I will say that her pretend turned really morbid. We didn't want to discourage her in any way so we didn't punish or scold, but I even now have to keep reminding her that her pretend friend does not have to have a tragic backstory, a life-threatening wound, or be fighting for his or her life.

We have also had to remind her that moody behavior frequently seems like mean behavior to a casual onlooker, so to be really careful with that, and to not try too hard to get to know people just because they're moody too. Since she keeps looking at people she feels she has stuff in common with, she sometimes is fretting over not connecting with one or two harder-to-reach kids instead of playing with the friends she has. We're encouraging her to play and have fun with the people who like her for who she is, and it seems to be pulling her out of it and helping her settle back in to the happier sides of life.


If your kids want to know what happens after they die and you are not familiar with the Bible and are not a believer in Jesus Christ, then I would suggest reading Heaven is For Real by Todd Burpo. A child as young as 8 or 9 could read this book easily. If you are a believer, there should be no questions about what happens when we die or any fear of death. The book will just further encourage you and bring great joy.


If you believe in God, the explanation is easy - all dogs go to Heaven. My daughter was very satisfied with this answer.


3/4/11 We just had to deal with loosing our Bridger Boy, our Golden Retriever. He was 10yrs and stop eating. I thought it was an abcess tooth, which was not the case. A huge cancerous tumor in his vascular tissue by his liver. He was our boy and my daughters therapy dog. Which it turned out he was in fact my therapy dog. During my 2yr medical battle he didn't leave my side. This was heart wrenching and still is. We have ordered a urn w/etching of his beautiful face and did a collage. There is no right way to deal w/this loss, we have been dealing w/it in our own way. My daughter w/ her music, but we know he didn't suffer, at the vets, we spent and hour brushing him, loving on him he was surrounded w/love we even played music to him, that my daughter recorded for him. We said our goodbyes before he went to surgery. We know he died feeling loved and that gave us some closure. now he is playing w/ the other dogs in a beautiful feild of grass and someday we will meet again and walk through the gates of heaven together. So to us he is just playing w/ other doggy's just waiting to see us again. But he feels no pain and is very happy.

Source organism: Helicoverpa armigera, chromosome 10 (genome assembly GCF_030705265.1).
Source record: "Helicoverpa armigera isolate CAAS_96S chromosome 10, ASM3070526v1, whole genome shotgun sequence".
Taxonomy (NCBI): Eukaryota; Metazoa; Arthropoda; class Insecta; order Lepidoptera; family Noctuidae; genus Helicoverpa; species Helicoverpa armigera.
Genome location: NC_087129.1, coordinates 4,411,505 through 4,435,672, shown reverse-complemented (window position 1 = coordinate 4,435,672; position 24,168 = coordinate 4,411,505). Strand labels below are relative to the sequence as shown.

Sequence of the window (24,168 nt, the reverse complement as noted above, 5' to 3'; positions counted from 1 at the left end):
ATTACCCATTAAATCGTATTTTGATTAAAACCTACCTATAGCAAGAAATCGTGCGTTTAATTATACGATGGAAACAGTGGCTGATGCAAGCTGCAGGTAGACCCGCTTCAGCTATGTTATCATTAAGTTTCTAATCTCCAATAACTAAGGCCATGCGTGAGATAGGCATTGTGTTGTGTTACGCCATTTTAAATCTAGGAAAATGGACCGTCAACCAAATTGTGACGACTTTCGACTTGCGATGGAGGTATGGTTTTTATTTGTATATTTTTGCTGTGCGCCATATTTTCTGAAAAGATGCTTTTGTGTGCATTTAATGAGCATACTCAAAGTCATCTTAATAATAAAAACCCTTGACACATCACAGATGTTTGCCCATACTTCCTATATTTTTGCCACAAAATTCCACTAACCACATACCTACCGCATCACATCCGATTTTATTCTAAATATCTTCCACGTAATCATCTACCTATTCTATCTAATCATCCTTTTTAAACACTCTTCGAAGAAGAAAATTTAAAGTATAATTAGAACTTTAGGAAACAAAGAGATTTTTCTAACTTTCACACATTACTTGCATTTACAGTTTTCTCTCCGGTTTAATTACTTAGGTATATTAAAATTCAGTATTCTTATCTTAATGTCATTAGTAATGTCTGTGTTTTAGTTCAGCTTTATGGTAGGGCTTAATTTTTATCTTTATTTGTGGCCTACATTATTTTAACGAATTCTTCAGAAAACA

K Jordan

We read our 6 year old "Dog Heaven" from Cynthia Rylant when we broke the news. We stressed things from the book that we thought would resonate with our son, like the dogs having kids to play with, and that the dogs run and play until they are worn out. Our dog was having difficulty walking at the end of his days, so hearing this was soothing news to my son. This particular book has been passed along from family to family and our son is the fifth child to receive it. Each family writes a sweet note to the new recipient. This made it evident to our son that other people have gone through the situation he was now facing. We of course answered all of his immediate questions and told him we would be available to answer questions in the future and share fun memories about our dog whenever our son wanted.
There is also "Cat Heaven" available and I should point out that the book is faith-based, being about Heaven and all, so may not coincide with your own beliefs. It did give my son a great deal of comfort.

The Pet Care Guy

When your pets get older, and as you see that they may pass within a few months, or if the pet becomes ill, take this opportunity to speak with your children before the fact. Ease them into it, letting them know about life and death, and how their beloved pet will not be around forever. Teach them to really cherish the time they have with their pets as they age, or during their illness. This should help them deal with the actual passing of their pet a little better.


My 7-year old niece recently lost two of her pets in the same day. Her dogs were hit by a car at the same time. Naturally, she was devastated. We had a memorial service for the dogs and she laid flowers on the grave. It was important for her to take part in the service and I think it helped her feel less helpless about the situation and gave her a bit of closure. It's so important to honor the memory of our pets.


I can't hardly type this through all the tears but there have been a few wonderful four legged friends in my life that I sure hope I see again..